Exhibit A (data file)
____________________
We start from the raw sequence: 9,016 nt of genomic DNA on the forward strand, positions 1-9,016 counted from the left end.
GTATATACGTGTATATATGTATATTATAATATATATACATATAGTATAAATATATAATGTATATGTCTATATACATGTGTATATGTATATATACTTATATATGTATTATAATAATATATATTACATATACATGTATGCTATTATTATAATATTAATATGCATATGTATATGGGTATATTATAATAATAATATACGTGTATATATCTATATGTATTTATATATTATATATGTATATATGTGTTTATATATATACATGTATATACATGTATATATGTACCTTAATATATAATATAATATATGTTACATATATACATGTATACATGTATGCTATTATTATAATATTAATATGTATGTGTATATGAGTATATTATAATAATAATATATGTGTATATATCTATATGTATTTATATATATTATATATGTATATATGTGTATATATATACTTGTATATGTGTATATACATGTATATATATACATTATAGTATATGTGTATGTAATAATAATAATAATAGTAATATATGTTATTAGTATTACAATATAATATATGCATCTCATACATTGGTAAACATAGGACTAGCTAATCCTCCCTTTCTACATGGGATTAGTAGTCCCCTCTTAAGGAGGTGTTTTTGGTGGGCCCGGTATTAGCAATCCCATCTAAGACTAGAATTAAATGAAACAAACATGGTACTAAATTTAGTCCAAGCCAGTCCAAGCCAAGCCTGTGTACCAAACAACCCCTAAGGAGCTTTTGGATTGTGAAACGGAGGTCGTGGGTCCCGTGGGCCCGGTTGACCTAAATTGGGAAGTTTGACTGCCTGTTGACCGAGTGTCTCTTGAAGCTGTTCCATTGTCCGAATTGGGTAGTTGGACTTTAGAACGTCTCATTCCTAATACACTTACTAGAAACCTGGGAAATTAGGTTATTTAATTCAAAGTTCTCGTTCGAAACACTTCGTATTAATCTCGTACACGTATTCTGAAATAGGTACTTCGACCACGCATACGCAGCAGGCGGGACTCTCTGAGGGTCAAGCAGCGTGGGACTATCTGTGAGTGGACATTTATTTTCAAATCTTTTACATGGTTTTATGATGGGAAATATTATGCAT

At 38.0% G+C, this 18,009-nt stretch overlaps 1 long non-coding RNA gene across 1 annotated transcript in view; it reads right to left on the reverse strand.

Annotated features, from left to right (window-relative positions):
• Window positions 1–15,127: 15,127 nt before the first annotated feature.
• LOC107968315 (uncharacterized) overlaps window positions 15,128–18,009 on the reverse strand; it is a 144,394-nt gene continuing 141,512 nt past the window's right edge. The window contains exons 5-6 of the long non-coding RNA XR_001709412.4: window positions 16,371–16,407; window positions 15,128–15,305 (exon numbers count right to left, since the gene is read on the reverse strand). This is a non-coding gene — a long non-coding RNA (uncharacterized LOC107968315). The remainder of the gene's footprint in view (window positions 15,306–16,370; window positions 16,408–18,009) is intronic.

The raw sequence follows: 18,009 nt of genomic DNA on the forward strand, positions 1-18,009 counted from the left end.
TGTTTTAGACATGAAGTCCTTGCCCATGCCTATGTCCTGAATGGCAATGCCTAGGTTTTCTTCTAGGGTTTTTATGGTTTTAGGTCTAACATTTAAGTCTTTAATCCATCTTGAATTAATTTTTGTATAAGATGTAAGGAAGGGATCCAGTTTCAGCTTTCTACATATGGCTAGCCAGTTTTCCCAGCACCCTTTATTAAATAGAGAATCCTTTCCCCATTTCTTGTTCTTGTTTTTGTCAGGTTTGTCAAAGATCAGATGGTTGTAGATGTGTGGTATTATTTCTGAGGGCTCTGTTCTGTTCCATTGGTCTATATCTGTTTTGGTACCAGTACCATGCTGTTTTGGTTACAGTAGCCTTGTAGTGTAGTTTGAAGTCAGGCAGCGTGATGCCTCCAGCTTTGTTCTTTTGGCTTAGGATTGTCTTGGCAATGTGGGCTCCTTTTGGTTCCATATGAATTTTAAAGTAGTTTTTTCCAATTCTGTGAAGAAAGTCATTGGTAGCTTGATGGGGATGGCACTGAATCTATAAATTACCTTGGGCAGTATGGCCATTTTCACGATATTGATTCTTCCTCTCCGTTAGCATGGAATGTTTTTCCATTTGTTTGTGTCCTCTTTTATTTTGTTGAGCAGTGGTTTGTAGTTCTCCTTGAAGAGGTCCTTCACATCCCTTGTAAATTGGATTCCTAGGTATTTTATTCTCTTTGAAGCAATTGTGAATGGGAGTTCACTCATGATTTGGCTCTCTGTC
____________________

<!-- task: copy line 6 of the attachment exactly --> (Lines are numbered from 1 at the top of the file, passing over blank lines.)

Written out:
• LOC107968315 (uncharacterized) overlaps window positions 15,128–18,009 on the reverse strand; it is a 144,394-nt gene continuing 141,512 nt past the window's right edge. The window contains exons 5-6 of the long non-coding RNA XR_001709412.4: window positions 16,371–16,407; window positions 15,128–15,305 (exon numbers count right to left, since the gene is read on the reverse strand). This is a non-coding gene — a long non-coding RNA (uncharacterized LOC107968315). The remainder of the gene's footprint in view (window positions 15,306–16,370; window positions 16,408–18,009) is intronic.